A concerning number of teenagers in the U.K. have inadequate levels of vitamin D, a new study claims.
Academics from the University of Surrey in collaboration with colleagues from the University of Copenhagen and University College Cork have found that many adolescents aren’t getting enough of the vitamin through diet or exposure to sunlight.
Vitamin D optimises calcium absorption and therefore plays an essential role in bone mineralisation and skeletal development. Since most rapid bone growth occurs during the adolescent years, it is vital that teenagers have sufficient levels of vitamin D in order to achieve peak bone mass by late adolescence.
Adolescents are particularly vulnerable to vitamin D deficiency, and previous studies have shown that vitamin D levels decrease during puberty, possibly because teenagers are less likely to spend time outdoors than younger children.
In the trial, 110 male and female adolescents were given varying levels of vitamin D3 supplements, while some were given a placebo supplement, for a 20 week period during winter.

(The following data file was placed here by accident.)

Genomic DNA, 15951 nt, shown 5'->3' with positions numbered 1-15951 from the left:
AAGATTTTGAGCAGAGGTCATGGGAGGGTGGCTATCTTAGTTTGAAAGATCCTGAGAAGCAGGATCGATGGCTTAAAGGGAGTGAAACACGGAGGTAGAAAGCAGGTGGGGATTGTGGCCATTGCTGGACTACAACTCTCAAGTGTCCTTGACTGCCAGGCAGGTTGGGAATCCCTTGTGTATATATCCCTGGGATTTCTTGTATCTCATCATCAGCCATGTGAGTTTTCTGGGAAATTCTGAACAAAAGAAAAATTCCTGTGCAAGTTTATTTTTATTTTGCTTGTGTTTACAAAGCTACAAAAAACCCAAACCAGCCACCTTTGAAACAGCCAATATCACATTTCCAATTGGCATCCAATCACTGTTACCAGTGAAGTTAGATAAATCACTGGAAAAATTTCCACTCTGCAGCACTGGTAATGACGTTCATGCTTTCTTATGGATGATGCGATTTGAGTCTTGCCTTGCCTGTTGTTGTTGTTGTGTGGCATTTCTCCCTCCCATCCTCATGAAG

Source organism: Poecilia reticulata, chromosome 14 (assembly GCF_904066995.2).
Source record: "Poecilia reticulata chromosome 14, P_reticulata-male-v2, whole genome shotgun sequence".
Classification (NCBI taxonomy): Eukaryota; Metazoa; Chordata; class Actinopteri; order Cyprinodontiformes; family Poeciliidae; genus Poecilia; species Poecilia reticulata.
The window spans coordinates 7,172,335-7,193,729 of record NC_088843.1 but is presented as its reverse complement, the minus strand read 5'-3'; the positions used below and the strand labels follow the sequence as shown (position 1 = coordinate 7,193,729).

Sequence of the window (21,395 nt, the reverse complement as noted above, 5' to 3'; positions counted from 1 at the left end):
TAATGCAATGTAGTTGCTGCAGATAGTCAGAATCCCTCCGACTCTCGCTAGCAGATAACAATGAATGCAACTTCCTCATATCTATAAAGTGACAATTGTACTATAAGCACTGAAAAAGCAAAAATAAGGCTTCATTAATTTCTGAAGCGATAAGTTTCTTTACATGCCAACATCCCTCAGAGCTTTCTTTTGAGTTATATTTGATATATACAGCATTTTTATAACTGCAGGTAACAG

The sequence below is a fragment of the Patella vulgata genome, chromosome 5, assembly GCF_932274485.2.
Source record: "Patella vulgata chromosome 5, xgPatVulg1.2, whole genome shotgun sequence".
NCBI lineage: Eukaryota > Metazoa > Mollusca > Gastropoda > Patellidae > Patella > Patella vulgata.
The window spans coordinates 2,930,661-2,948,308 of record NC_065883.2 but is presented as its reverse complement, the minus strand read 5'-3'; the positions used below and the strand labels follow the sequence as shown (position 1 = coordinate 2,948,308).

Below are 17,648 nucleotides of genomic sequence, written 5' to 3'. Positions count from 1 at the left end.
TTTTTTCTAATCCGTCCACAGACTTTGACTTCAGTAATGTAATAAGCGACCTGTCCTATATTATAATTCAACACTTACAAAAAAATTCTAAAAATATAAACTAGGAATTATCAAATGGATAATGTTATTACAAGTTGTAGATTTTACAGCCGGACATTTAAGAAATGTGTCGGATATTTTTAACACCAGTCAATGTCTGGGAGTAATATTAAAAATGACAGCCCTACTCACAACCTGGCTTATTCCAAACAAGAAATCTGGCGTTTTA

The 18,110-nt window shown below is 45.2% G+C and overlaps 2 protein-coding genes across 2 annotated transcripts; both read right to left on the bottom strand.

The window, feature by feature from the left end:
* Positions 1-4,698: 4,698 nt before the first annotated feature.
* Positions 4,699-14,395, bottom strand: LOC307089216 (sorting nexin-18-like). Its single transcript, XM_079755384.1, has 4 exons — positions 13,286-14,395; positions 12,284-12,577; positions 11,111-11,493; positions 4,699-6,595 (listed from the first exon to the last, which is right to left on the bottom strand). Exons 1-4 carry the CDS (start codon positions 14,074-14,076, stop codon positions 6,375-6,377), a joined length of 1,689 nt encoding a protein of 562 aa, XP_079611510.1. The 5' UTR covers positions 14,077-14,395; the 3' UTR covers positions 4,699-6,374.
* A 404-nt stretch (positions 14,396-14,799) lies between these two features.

The findings showed that vitamin D intakes of between 10 and ~30 ug/day are required to maintain an adequate level of vitamin D and to avoid deficiency.
Lead author Dr Taryn Smith said that vitamin D plays an essential role in bone growth during adolescent years and is believed to contribute to reducing age-related bone loss in later life. Her team is also investigating further ways vitamin levels can be boosted in this demographic.
“The project is investigating ways of improving vitamin D intake through the diet – and since it is difficult to obtain vitamin D intakes of over 10 ug/day from food sources alone, (we’re) looking at ways of fortifying our food to improve the vitamin D levels of the U.K. population as a whole,” she said.
The study was published in the American Journal of Clinical Nutrition.
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